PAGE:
Thread Methods Java

Thread Methods Java

General thread methods in Java, the Programmer mostly uses are sleep(), getName(), setName(), setPriority(), join() etc. Thread class comes with more methods like isAlive(), activeCount(), setDaemon() etc. These methods are discussed herewith.

ssOutput screenshot on Thread Methods

Every thread created by the Programmer will have three properties with default values.

  1. Name: A thread should have a name. If not given by the Programmer, takes a default value of Thread-0 and the next one created comes with Thread-1 and so on.
  2. Priority: Every thread should born with a priority. If not set, it takes a default value of 5, known as Normal Priority.
  3. Thread Group: Every thread should belong to a thread group. If not given, it takes default value of main group.

System.out.println(“newThread default name: ” + newThread.getName()); // prints Thread-0
newThread.setName(“shares”);
System.out.println(“newThread name after setting a name: ” + newThread.getName()); // prints shares

With setName() method, a thread name can be given. In the code it is given as shares. With getName(), the thread name can be retrieved.

System.out.println(“newThread default priority: ” + newThread.getPriority()); // prints 5
newThread.setPriority(Thread.MAX_PRIORITY);
System.out.println(“newThread priority after setting: ” + newThread.getPriority()); // prints 10

setPriority() and getPriority() methods are useful to get and set the priority to threads. Priority setting involves special attention and is given in detail at Thread Priorities.

System.out.println(“Is newThread daemon by default: ” + newThread.isDaemon()); // prints false
newThread.setDaemon(true);
System.out.println(“Is newThread Daemon after setting as true: ” + newThread.isDaemon()); // prints true
System.out.println(“Is newThread alive: ” + newThread.isAlive()); // prints false
System.out.println(“Is newThread interrupted: ” + newThread.isInterrupted()); // prints false

Daemon Thread: Daemon threads are service threads which serve other threads. A good example is JVM’s garbage collector. Daemon threads are created before any thread created and destroyed after every thread dies. In realtime good example is Office Boy. He comes before any employee comes and leaves after everyone leaves. These service threads are given less priority. say minimum 1, because they should come into action when no other thread is active.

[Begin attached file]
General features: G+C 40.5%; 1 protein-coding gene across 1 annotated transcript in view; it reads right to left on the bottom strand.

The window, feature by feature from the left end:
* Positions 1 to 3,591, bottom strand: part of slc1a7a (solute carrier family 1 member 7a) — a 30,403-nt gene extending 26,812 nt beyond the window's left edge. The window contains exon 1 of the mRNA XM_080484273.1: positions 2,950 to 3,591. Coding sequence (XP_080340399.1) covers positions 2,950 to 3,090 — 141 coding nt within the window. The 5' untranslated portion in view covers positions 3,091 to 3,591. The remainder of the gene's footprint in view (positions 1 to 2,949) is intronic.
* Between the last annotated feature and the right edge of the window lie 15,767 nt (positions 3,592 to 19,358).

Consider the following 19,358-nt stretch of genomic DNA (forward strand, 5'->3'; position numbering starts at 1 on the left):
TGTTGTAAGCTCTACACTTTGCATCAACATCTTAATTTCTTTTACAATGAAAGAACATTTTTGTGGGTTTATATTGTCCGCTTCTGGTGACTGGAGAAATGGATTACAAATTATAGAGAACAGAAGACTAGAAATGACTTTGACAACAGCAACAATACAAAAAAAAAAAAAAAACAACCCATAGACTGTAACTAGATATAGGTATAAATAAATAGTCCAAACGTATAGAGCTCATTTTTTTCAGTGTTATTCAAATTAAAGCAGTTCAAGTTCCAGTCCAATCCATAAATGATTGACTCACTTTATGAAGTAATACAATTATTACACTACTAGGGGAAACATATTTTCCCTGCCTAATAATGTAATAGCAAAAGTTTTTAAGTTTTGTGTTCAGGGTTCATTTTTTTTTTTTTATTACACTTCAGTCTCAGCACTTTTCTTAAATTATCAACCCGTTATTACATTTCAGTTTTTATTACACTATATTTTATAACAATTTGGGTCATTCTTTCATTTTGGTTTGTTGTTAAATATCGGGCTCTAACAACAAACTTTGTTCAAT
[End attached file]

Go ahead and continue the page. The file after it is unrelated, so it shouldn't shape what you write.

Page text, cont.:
isAlive(): A thread is said to be live if it is in runnable state or blocked state. States are given in detail in Thread Life cycle . isAlive() is more discussed in Thread isAlive Java Example.

System.out.println(“Thread group for which newThread belongs: ” + newThread.getThreadGroup()); // prints main
ThreadGroup tg = new ThreadGroup(“sensex”);
Thread myThread = new Thread(tg, “points”);
System.out.println(“myThread Name: ” + myThread.getName()); // prints Thread-0
System.out.println(“myThread belongs to thread group: ” + myThread.getThreadGroup()); // prints sensex

Every thread should belong to a thread group and the default is main group. Do not confuse, there is a thread group called main. Any group you create will become as subgroup of main group. This is how JVM organizes groups. Once a group is set, it cannot be changed throughout life cycle and more over the group should be given at the time thread creation itself, if required as in the above code.

System.out.println(“Number of active threads in tg thread group: ” + tg.activeCount());// prints 0

A Programmer can know how many threads are active in a thread group with activeCount() method. In the code it printed 0 as the threads are created but not started with start() method.

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